A woman recently wrote to a columnist at an Arizona newspaper seeking advice about a problem that she encountered months after her divorce was finalized. The woman said that in the divorce, her husband wanted to keep the family home, something she was fine with. As a result, the two wrote up the terms of the deal in their settlement agreement, with the wife even signing a quit claim deed, passing her interest in the home on to her husband. Her husband agreed to take full financial responsibility for the house, essentially releasing the wife from all concerns involving the house. Or so she thought.
The problem came months later, when the wife was interested in buying a new car. After visiting a local dealership, she was denied financing, the explanation being that she had too much debt relative to her income. The problem was that the house and its mortgage, despite the terms of the settlement agreement, remained partially in her name. Her husband lacked the credit to refinance the home on his own, meaning she remained tied to the house and its debt.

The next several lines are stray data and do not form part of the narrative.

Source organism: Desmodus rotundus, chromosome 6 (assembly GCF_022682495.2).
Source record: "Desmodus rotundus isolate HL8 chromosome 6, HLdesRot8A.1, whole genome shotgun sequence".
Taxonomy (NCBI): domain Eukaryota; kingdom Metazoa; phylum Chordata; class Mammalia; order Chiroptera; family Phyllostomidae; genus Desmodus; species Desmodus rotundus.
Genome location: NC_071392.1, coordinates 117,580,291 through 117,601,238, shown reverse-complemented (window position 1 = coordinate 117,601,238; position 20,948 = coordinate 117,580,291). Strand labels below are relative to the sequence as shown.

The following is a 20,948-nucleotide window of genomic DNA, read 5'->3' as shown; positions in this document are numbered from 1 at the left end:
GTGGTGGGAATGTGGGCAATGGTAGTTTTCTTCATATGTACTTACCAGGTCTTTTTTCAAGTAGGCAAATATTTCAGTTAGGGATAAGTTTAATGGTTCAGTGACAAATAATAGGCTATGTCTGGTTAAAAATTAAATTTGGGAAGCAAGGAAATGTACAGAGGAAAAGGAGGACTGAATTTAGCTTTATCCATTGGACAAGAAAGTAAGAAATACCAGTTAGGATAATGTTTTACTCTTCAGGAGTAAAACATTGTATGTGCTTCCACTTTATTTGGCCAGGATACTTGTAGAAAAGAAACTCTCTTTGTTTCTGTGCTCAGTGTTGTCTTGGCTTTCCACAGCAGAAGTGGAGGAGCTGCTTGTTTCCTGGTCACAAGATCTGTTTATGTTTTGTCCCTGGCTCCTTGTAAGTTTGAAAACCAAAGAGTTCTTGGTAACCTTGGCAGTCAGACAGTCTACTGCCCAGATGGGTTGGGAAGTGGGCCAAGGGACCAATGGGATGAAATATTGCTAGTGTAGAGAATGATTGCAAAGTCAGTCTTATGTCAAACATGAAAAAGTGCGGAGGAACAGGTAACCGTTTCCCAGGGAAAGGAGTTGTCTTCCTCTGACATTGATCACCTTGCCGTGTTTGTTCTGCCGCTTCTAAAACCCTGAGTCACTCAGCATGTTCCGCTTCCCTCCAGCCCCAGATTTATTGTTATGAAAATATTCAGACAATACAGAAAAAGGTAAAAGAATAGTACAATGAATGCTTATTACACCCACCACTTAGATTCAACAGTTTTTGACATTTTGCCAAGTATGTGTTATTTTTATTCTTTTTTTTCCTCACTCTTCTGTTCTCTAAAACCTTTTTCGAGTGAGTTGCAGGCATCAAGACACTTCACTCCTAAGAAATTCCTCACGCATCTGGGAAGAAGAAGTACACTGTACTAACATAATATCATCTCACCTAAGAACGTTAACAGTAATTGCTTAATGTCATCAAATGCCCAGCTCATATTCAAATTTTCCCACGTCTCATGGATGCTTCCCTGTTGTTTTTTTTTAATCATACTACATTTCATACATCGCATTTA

Desperate for any way to get out from under the home, the woman turned to the columnist for advice. Unfortunately, the columnist told her what any good family lawyer should have. At this point, unless the husband decides he wants to sell the house, she is likely stuck. Sadly, it looks like the woman will have to live without her new car.
You may be wondering why this is so, especially given the clear terms of the divorce. The reason is that a settlement agreement, though legally binding, is an agreement between only two parties: husband and wife. A settlement agreement cannot bind a third party, in this case, the mortgage company. Even though the two agreed amongst themselves how to handle the house, the mortgage company was not involved in that agreement and can continue operating as if it never occurred.
This means until the mortgage is either refinanced in the husband's name alone or the property is sold, the wife will remain on the mortgage and have her credit restricted as a result. This problem with joint mortgages after divorce is only one example of the types of issues that individuals can easily overlook when they try to "save a few dollars" by handling their divorce themselves instead of hiring an experienced family law attorney to protect their interests.